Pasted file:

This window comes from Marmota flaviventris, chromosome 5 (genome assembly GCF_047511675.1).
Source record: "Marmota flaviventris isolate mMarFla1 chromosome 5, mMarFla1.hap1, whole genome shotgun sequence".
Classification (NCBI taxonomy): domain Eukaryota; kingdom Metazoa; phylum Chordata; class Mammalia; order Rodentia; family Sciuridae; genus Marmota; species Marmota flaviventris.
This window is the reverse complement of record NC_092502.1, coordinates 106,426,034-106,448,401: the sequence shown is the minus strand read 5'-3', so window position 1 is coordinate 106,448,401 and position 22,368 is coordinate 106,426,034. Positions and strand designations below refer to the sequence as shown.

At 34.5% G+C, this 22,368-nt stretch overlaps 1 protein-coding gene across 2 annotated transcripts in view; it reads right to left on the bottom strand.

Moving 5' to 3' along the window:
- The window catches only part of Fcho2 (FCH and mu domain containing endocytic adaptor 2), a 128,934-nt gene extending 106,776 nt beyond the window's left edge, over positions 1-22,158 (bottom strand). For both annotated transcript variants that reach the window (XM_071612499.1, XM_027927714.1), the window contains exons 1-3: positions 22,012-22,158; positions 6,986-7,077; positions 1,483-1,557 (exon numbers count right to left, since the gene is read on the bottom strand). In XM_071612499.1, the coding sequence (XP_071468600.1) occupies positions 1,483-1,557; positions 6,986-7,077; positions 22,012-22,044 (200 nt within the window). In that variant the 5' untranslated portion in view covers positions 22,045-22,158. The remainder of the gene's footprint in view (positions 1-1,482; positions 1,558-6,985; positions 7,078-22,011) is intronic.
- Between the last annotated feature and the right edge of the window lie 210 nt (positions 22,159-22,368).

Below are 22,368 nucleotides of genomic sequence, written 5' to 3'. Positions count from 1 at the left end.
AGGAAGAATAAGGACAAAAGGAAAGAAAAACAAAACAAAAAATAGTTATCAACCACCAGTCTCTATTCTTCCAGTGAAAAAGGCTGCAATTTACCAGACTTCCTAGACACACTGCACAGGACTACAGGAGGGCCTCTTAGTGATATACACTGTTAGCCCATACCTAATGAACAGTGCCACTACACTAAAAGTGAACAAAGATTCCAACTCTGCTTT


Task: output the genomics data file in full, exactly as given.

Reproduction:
This window comes from Marmota flaviventris, chromosome 5 (genome assembly GCF_047511675.1).
Source record: "Marmota flaviventris isolate mMarFla1 chromosome 5, mMarFla1.hap1, whole genome shotgun sequence".
Classification (NCBI taxonomy): domain Eukaryota; kingdom Metazoa; phylum Chordata; class Mammalia; order Rodentia; family Sciuridae; genus Marmota; species Marmota flaviventris.
This window is the reverse complement of record NC_092502.1, coordinates 106,426,034-106,448,401: the sequence shown is the minus strand read 5'-3', so window position 1 is coordinate 106,448,401 and position 22,368 is coordinate 106,426,034. Positions and strand designations below refer to the sequence as shown.

At 34.5% G+C, this 22,368-nt stretch overlaps 1 protein-coding gene across 2 annotated transcripts in view; it reads right to left on the bottom strand.

Moving 5' to 3' along the window:
- The window catches only part of Fcho2 (FCH and mu domain containing endocytic adaptor 2), a 128,934-nt gene extending 106,776 nt beyond the window's left edge, over positions 1-22,158 (bottom strand). For both annotated transcript variants that reach the window (XM_071612499.1, XM_027927714.1), the window contains exons 1-3: positions 22,012-22,158; positions 6,986-7,077; positions 1,483-1,557 (exon numbers count right to left, since the gene is read on the bottom strand). In XM_071612499.1, the coding sequence (XP_071468600.1) occupies positions 1,483-1,557; positions 6,986-7,077; positions 22,012-22,044 (200 nt within the window). In that variant the 5' untranslated portion in view covers positions 22,045-22,158. The remainder of the gene's footprint in view (positions 1-1,482; positions 1,558-6,985; positions 7,078-22,011) is intronic.
- Between the last annotated feature and the right edge of the window lie 210 nt (positions 22,159-22,368).

Below are 22,368 nucleotides of genomic sequence, written 5' to 3'. Positions count from 1 at the left end.
AGGAAGAATAAGGACAAAAGGAAAGAAAAACAAAACAAAAAATAGTTATCAACCACCAGTCTCTATTCTTCCAGTGAAAAAGGCTGCAATTTACCAGACTTCCTAGACACACTGCACAGGACTACAGGAGGGCCTCTTAGTGATATACACTGTTAGCCCATACCTAATGAACAGTGCCACTACACTAAAAGTGAACAAAGATTCCAACTCTGCTTT